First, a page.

I’m attempting to build a system that will take a live feed from a drum kit. The system will then act as a beat slicer on specified segments which I specify it to record. I want to include onset detection so that the slice positions occur correctly. I have been studying Jean-Francois Charles paper "A Tutorial on Spectral Sound Processing Using Max/MSP and Jitter" which can be found at
along with Curtis Roads "The computer music tutorial" to get to grasp with FFT’s.
If anyone could suggest alternative or further methods or papers which may help me to obtain a better understanding in this area it would be greatly appreciated!
All that said, and all of it true, for drums, a simple envelope follower with thresh~ is quite efficient as the transients are quite sharp… I used that in my drum extravaganza (la rage) with great success.
Yes, slicing with FFT might be fun (a basic example is the patch 10-sliced-playback, now on http://www.cycling74.com/share.html ), but might not be the "best" way to shuffle beats, depending on what you want to achieve. Since diving in spectral domain implies compromise on time resolution, you might get "better" results with a time-domain method, as suggested by PA. Especially since you work with a drum kit.
I have read most of Collins’ papers, very interesting, he’s the daddy alright! Im not too worried about the slicing at the moment, I have messed about with some patches already with some success. As part of my project it is the onset detection which is causing me some problems. Cheers Jean-Francois, your section in the cycling74/share section is very helpful. I wish to find the transient times in millisecs through the fft’s and sonogram before slicing the recorded buffer based on these points through the waveform~ object. Is it possible do ye think, and how would I go about creating a list of these onset times by this method that can be stored in a lookup table for reference? If this fails for me I’ll try look at an option of an envelope follower but since I’ve spent the last 2 weeks trying to get my head around fft’s I might stick to this way for a little bit longer.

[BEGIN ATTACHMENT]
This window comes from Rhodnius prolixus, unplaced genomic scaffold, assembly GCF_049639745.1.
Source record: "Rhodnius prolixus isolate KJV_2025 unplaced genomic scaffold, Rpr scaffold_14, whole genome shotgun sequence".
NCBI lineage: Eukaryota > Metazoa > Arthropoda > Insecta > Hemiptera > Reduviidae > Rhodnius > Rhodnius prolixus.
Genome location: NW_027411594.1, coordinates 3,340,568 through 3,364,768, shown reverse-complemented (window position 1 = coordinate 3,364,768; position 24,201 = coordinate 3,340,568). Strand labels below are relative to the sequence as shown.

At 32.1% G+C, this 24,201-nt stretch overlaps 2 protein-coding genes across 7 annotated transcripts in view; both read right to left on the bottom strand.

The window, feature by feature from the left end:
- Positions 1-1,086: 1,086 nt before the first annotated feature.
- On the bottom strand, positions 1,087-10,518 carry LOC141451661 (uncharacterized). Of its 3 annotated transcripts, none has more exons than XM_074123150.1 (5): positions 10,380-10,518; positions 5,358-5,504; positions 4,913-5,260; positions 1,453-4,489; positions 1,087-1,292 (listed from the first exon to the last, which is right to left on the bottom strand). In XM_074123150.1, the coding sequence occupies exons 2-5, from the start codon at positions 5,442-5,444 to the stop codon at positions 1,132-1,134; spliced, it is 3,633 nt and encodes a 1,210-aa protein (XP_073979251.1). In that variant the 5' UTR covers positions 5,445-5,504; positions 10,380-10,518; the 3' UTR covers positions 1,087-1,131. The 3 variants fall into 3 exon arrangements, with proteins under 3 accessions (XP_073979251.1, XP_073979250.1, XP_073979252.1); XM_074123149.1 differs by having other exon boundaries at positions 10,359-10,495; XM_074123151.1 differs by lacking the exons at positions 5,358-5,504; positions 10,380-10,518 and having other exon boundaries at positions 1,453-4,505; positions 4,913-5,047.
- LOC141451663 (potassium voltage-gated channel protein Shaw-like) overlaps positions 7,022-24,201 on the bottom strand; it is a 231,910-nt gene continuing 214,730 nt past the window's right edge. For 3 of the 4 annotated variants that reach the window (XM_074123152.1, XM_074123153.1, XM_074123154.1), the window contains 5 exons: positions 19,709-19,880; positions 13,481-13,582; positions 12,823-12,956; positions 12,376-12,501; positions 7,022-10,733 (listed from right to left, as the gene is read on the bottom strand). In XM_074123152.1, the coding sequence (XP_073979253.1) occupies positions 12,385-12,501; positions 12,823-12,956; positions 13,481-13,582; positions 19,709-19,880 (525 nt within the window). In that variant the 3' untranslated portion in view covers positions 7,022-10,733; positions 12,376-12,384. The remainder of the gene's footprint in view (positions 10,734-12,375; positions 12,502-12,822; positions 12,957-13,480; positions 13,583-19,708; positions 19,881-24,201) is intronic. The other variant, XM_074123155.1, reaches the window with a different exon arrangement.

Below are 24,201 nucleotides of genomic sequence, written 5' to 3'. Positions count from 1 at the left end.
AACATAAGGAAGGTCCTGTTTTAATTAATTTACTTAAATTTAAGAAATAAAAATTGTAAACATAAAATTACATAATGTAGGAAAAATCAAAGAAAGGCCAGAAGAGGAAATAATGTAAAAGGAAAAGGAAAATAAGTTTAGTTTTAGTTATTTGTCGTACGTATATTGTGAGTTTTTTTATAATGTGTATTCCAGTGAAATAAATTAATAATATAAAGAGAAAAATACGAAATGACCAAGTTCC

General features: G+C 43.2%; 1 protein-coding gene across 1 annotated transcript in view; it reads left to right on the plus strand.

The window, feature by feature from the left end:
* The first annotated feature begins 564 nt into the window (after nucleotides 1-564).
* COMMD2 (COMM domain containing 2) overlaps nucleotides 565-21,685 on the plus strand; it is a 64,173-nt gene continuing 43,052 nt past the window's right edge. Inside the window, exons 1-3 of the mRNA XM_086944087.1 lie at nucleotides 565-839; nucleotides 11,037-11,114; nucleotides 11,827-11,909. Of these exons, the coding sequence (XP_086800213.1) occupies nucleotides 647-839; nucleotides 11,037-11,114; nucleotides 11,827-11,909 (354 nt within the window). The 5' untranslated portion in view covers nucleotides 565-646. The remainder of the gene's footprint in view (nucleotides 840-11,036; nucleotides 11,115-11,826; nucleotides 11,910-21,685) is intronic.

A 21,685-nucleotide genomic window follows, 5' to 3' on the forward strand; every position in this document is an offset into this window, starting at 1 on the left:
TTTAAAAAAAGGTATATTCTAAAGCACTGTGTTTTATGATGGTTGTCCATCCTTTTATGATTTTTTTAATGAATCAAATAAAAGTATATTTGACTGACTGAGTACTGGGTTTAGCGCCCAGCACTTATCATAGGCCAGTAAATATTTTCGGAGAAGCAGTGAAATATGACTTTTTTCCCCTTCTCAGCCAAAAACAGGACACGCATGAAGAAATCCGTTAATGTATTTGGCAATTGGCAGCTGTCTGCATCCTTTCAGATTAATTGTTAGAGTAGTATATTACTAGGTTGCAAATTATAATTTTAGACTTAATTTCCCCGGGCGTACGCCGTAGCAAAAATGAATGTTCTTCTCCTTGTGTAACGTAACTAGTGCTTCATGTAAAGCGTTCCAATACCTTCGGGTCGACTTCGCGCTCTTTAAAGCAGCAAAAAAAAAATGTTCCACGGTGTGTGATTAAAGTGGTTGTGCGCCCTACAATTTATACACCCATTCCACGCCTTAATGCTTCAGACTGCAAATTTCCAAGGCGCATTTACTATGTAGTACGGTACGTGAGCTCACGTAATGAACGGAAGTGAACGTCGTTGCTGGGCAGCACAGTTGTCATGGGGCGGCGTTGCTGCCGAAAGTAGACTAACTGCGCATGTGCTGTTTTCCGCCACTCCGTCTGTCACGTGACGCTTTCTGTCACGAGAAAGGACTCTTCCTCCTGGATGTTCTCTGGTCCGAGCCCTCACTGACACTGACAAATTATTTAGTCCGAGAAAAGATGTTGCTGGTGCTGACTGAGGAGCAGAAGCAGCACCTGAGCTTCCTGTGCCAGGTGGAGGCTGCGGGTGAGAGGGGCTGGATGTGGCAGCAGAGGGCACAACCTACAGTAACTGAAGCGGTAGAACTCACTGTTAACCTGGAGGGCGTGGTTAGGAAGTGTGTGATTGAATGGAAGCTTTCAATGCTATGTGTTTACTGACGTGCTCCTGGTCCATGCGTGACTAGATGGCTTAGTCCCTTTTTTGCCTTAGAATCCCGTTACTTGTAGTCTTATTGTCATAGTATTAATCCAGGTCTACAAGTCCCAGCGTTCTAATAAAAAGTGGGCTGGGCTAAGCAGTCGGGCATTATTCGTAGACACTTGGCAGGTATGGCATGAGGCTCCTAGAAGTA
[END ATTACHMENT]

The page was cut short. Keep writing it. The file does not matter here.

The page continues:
There’s a paper:
Stephen Hainsworth and Malcom Macleod. Onset detection in music audio signals ICMC 2003
That I found very useful for this – proposes a modified Kullback-Leibler distance measure – that paper used to be freely available somewhere online, but I can’t find it right now. I did find a reference in an online PhD that I didn’t have time to go through but may give you all the info you need :
There’s quite a bit on onset detection here, but you may need to go back to the original papers to get the real detail. I was able to get very good accuracy for piano using this method, which i more sophisticated that more simple spectral flux difference calculations for example – I can’t remember exactly what methods the Jean-Francois Charles stuff uses. Drum kit is pretty easy for volume triggers, but I have used a spectral technique for this too. I’d have to agree though that for standard beat fare, FFt techniques might be a lot more sophisticated than you really need, as they tend to excel in situations where the amplitude envelope is not so clearly defined…
Once again thanks for all your help guys! Jean-Francois cheers for pointing me to the 10-sliced-playback, it helped me understand exactly what I was looking to implement! Hopefully it should be plain sailing from here on out
I have implemented part of your patch into my system successfully. However,I’m trying to get a full understanding of what is actually happening. The problem which is giving me problems are three of the objects in the sum along columns section. Is there any documentation describing what is happening here, or anywhere to give me a better understanding of the arguments within the objects?
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